• Thousands of flights canceled: More than 3,100 flights within, into or out of the US were canceled on Monday, and more than 9,000 were delayed, according to flight-tracking site

Schools close: Districts in more than half a dozen states, including Alabama, Arkansas, Georgia, Louisiana, Mississippi, Tennessee, Texas, and West Virginia announced closures amid the frigid temperatures.

How much snow and ice is expected

More than 70 million people are under winter weather alerts spread over 1,400 miles from parts of the Texas-Mexico border to southern New York.

The storm will lay down snow from Oklahoma to Virginia while ice falls to the south.

Snow totals of 2 to 4 inches were common from Sunday to Monday morning from Oklahoma through Tennessee and Kentucky. A few locations in Arkansas and Tennessee picked up 6 to 8 inches of snow by Monday afternoon. Kentucky Gov. Andy Beshear on Monday said a second round of “light to moderate snow” is expected through Tuesday morning mainly in eastern and southeastern Kentucky and urged residents to stay off the roads, warning temperatures were expected to remain “dangerously low.”

Totals will increase as snow continues to fall in parts of the Tennessee Valley Monday. In Tennessee’s Shelby County, Mayor Lee Harris declared a state of emergency after the community saw several inches of snow, he said on social media. Parts of the county saw 3 to 6 inches of snow, with temperatures plummeting to 9 degrees Monday evening, according to CNN Meteorologist Taylor Ward.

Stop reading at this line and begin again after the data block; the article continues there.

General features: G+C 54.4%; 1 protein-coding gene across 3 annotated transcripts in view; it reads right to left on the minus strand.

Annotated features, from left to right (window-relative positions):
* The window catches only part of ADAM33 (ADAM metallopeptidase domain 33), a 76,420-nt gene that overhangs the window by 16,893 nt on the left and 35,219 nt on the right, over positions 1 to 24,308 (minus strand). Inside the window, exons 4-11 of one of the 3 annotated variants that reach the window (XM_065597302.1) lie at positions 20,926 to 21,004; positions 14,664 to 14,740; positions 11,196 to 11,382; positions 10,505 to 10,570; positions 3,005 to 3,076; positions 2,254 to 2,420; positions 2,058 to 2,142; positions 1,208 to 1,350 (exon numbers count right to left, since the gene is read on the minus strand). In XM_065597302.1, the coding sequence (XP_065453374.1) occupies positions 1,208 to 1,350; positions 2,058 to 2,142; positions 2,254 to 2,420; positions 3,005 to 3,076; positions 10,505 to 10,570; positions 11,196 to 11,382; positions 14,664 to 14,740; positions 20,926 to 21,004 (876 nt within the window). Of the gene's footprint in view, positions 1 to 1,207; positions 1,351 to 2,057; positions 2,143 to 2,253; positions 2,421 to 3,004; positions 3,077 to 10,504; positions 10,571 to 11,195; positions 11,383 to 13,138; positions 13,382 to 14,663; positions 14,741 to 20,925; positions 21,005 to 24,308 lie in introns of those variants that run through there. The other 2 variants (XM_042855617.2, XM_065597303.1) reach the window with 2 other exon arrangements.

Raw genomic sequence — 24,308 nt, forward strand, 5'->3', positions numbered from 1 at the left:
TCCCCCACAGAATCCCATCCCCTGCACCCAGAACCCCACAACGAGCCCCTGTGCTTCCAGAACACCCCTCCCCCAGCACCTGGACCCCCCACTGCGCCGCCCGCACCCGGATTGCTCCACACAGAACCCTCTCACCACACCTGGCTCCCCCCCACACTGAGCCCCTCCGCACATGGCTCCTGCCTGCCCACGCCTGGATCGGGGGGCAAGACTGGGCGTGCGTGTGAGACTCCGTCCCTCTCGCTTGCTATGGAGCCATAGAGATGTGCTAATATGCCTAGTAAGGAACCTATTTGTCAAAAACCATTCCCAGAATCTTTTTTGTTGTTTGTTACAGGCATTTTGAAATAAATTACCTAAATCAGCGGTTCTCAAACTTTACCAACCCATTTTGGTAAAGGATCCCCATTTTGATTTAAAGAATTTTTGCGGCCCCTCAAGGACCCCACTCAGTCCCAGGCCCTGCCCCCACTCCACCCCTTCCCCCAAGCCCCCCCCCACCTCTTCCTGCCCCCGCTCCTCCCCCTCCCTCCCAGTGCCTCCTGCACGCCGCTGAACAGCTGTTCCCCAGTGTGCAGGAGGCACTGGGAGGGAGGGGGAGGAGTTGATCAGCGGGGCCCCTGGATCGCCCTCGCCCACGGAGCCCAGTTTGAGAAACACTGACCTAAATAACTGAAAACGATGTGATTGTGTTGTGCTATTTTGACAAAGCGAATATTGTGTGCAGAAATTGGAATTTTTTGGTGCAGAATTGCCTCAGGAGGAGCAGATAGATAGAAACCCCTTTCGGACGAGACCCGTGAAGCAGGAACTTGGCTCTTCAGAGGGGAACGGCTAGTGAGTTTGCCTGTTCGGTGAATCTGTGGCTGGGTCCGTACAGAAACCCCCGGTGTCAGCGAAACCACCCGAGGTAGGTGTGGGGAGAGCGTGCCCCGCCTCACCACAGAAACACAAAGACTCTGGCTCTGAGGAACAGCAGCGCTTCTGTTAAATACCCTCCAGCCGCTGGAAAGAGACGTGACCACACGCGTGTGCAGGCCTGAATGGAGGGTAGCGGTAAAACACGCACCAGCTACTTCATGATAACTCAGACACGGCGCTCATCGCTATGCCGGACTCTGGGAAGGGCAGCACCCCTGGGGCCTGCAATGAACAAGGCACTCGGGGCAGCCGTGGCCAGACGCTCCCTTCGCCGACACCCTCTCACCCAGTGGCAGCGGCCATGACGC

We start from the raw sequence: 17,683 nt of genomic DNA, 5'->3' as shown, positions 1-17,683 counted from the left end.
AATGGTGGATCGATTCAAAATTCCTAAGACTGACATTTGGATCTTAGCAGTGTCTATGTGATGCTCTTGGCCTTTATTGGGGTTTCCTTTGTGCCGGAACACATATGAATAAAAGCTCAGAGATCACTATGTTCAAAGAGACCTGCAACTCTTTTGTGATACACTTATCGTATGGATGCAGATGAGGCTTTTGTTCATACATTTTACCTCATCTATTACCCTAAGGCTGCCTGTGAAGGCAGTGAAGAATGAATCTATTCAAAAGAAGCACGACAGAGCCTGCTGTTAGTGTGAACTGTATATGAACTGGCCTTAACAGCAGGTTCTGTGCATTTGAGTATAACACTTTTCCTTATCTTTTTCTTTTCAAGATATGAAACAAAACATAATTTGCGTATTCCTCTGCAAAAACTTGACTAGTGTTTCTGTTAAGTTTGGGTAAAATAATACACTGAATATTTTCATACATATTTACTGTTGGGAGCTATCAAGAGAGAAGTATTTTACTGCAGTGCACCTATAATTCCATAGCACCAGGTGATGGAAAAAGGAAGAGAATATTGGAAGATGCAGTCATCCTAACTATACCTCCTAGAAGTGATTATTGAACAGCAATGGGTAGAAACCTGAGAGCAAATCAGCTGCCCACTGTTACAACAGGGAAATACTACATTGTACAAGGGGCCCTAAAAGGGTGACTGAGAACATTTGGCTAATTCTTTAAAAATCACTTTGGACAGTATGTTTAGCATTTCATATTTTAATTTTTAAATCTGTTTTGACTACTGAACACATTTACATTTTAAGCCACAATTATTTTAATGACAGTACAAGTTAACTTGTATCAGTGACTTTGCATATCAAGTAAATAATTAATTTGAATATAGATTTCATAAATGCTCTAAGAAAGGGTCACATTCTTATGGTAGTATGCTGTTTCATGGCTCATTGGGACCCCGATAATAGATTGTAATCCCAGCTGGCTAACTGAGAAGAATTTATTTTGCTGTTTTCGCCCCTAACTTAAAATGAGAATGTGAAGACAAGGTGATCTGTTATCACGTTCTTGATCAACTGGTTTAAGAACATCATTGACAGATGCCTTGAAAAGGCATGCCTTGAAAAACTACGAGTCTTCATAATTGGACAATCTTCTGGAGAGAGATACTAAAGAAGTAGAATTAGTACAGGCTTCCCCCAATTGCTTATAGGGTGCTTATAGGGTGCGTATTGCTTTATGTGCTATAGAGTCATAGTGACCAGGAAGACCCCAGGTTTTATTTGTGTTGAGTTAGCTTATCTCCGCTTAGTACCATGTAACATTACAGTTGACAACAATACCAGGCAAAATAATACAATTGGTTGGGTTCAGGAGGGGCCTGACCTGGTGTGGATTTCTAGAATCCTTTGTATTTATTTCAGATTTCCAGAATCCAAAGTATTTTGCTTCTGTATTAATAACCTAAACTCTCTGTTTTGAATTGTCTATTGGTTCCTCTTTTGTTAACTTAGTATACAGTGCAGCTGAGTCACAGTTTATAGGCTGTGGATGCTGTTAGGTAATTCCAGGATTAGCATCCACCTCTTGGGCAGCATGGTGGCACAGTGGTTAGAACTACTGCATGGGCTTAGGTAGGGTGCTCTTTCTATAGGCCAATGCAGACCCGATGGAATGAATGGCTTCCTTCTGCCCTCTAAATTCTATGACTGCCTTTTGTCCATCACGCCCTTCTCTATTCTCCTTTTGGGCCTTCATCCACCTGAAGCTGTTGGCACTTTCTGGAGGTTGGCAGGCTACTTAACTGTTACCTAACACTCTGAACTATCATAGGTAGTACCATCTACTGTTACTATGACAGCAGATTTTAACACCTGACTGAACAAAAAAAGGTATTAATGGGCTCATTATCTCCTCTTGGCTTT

Meanwhile, a wintry mix of freezing rain and sleet targeted areas from Texas to Mississippi, unloading a glaze of ice and up to an inch of sleet on area roadways by Monday morning.

Memphis, which has had no measurable snow so far this year, picked up between 3 and 6 inches by Monday afternoon.

Heavy snow was expected over parts of the Central Rockies into Monday evening, and lake-effect snow was expected to persist downwind from the Great Lakes through Tuesday, according to the weather service.

Already, numerous cold daily records have been broken across the central US as the arctic blast moved toward the southern US. In Kansas City, Missouri, the temperature dropped to minus 3 degrees Sunday – smashing a previous record of 0 degrees set in 1979.

The storm will clear the South by late Tuesday.

Meanwhile, Oregon is still cleaning up after a potent winter storm accumulated three-quarters of an inch of ice in some cities and damaging winds resulted in widespread power outages over the weekend. More than 90,000 homes and businesses were without power Monday afternoon, according to the tracking site Strong winds will continue to pound parts of the state Monday.

CNN Meteorologists Robert Shackelford, Sara Tonks, Brandon Miller and Monica Garrett and CNN’s Joe Sutton, Sarah Dewberry, Samantha Beech, Devon Sayers and Jaide Timm-Garcia contributed to this report.

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Article Topic Follows: CNN-Weather/Environment